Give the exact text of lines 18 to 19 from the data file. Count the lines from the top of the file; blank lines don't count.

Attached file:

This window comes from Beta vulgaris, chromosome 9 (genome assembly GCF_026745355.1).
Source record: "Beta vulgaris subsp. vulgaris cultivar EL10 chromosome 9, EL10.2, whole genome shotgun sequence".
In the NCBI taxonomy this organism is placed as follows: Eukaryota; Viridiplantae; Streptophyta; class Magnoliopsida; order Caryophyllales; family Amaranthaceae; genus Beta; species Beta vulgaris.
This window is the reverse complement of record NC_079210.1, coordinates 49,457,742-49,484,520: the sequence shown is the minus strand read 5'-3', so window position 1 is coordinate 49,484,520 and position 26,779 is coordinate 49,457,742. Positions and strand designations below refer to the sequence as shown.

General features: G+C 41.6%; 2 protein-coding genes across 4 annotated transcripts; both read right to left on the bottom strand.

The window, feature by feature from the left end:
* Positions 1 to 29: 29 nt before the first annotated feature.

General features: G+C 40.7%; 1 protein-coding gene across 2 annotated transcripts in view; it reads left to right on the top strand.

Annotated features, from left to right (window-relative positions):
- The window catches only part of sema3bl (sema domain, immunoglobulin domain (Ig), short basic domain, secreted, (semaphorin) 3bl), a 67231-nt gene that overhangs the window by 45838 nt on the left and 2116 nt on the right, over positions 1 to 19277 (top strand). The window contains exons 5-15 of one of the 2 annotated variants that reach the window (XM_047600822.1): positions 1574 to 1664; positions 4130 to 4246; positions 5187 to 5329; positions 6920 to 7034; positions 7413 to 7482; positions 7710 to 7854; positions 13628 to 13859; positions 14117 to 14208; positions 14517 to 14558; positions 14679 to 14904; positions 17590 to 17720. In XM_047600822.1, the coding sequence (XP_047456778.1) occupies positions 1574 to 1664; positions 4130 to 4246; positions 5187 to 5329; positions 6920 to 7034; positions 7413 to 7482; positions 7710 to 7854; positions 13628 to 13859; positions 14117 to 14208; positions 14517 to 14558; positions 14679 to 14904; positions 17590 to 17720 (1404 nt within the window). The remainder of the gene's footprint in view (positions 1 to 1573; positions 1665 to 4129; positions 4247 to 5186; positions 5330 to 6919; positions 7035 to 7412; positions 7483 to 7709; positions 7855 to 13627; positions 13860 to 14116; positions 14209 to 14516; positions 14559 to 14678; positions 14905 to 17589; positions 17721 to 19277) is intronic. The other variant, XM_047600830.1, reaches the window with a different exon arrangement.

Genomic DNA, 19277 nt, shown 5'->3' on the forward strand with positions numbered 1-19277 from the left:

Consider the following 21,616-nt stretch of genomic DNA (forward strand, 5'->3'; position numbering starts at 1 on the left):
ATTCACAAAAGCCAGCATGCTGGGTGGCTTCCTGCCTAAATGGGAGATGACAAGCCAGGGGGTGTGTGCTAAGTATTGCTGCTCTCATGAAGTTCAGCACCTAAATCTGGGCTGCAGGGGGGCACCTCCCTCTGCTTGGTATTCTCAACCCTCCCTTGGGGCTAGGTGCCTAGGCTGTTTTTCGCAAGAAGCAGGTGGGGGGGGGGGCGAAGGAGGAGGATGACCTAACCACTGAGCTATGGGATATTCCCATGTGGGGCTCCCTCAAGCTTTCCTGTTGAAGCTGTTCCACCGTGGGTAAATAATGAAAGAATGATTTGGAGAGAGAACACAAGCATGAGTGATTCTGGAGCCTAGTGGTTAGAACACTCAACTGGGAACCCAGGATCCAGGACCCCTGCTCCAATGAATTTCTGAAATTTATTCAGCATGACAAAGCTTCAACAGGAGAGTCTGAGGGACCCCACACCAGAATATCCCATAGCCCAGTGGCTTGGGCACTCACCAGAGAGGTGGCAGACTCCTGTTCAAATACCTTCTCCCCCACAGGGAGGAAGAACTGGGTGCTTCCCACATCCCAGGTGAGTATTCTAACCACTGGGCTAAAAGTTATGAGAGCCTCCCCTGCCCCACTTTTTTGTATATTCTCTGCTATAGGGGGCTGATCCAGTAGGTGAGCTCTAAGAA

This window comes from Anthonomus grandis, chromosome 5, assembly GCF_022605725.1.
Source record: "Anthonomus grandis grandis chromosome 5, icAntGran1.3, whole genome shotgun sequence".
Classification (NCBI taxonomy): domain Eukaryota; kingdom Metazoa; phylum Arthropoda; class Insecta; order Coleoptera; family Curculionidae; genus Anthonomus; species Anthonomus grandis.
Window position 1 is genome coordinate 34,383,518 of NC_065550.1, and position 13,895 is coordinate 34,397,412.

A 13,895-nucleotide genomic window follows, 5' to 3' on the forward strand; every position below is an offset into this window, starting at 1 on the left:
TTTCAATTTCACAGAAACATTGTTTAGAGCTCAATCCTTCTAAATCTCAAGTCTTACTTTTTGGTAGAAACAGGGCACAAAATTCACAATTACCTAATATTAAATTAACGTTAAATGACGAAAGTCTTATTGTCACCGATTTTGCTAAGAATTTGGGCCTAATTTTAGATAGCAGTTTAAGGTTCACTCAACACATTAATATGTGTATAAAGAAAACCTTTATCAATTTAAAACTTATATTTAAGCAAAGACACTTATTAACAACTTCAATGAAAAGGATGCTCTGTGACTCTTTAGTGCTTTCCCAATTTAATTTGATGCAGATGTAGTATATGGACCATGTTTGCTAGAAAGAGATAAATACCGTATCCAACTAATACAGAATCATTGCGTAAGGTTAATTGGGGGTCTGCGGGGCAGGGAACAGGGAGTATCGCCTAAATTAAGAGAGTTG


A 13,895-nucleotide genomic window follows, 5' to 3' on the forward strand; every position below is an offset into this window, starting at 1 on the left:
TTTCAATTTCACAGAAACATTGTTTAGAGCTCAATCCTTCTAAATCTCAAGTCTTACTTTTTGGTAGAAACAGGGCACAAAATTCACAATTACCTAATATTAAATTAACGTTAAATGACGAAAGTCTTATTGTCACCGATTTTGCTAAGAATTTGGGCCTAATTTTAGATAGCAGTTTAAGGTTCACTCAACACATTAATATGTGTATAAAGAAAACCTTTATCAATTTAAAACTTATATTTAAGCAAAGACACTTATTAACAACTTCAATGAAAAGGATGCTCTGTGACTCTTTAGTGCTTTCCCAATTTAATTTGATGCAGATGTAGTATATGGACCATGTTTGCTAGAAAGAGATAAATACCGTATCCAACTAATACAGAATCATTGCGTAAGGTTAATTGGGGGTCTGCGGGGCAGGGAACAGGGAGTATCGCCTAAATTAAGAGAGTTG